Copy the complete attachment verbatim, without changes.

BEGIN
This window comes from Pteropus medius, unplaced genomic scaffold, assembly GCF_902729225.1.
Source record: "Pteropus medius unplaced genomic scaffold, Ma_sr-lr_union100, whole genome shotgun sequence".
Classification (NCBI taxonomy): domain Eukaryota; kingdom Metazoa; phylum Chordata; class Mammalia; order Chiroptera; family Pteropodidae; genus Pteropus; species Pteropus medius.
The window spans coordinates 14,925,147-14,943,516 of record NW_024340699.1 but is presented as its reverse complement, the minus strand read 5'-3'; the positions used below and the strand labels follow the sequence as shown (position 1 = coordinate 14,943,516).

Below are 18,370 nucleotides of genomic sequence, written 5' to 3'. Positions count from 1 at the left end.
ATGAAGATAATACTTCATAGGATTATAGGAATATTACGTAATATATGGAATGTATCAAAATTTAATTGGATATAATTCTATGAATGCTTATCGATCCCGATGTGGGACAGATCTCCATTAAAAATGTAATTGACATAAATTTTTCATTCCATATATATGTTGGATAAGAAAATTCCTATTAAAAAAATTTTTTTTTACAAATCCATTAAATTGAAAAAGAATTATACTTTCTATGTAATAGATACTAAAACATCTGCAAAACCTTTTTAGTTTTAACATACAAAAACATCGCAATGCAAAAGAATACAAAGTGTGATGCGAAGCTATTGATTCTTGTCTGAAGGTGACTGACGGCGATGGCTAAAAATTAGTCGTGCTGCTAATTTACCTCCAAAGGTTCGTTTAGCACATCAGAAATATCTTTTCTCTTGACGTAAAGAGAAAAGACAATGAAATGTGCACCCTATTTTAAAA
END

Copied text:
This window comes from Pteropus medius, unplaced genomic scaffold, assembly GCF_902729225.1.
Source record: "Pteropus medius unplaced genomic scaffold, Ma_sr-lr_union100, whole genome shotgun sequence".
Classification (NCBI taxonomy): domain Eukaryota; kingdom Metazoa; phylum Chordata; class Mammalia; order Chiroptera; family Pteropodidae; genus Pteropus; species Pteropus medius.
The window spans coordinates 14,925,147-14,943,516 of record NW_024340699.1 but is presented as its reverse complement, the minus strand read 5'-3'; the positions used below and the strand labels follow the sequence as shown (position 1 = coordinate 14,943,516).

Below are 18,370 nucleotides of genomic sequence, written 5' to 3'. Positions count from 1 at the left end.
ATGAAGATAATACTTCATAGGATTATAGGAATATTACGTAATATATGGAATGTATCAAAATTTAATTGGATATAATTCTATGAATGCTTATCGATCCCGATGTGGGACAGATCTCCATTAAAAATGTAATTGACATAAATTTTTCATTCCATATATATGTTGGATAAGAAAATTCCTATTAAAAAAATTTTTTTTTACAAATCCATTAAATTGAAAAAGAATTATACTTTCTATGTAATAGATACTAAAACATCTGCAAAACCTTTTTAGTTTTAACATACAAAAACATCGCAATGCAAAAGAATACAAAGTGTGATGCGAAGCTATTGATTCTTGTCTGAAGGTGACTGACGGCGATGGCTAAAAATTAGTCGTGCTGCTAATTTACCTCCAAAGGTTCGTTTAGCACATCAGAAATATCTTTTCTCTTGACGTAAAGAGAAAAGACAATGAAATGTGCACCCTATTTTAAAA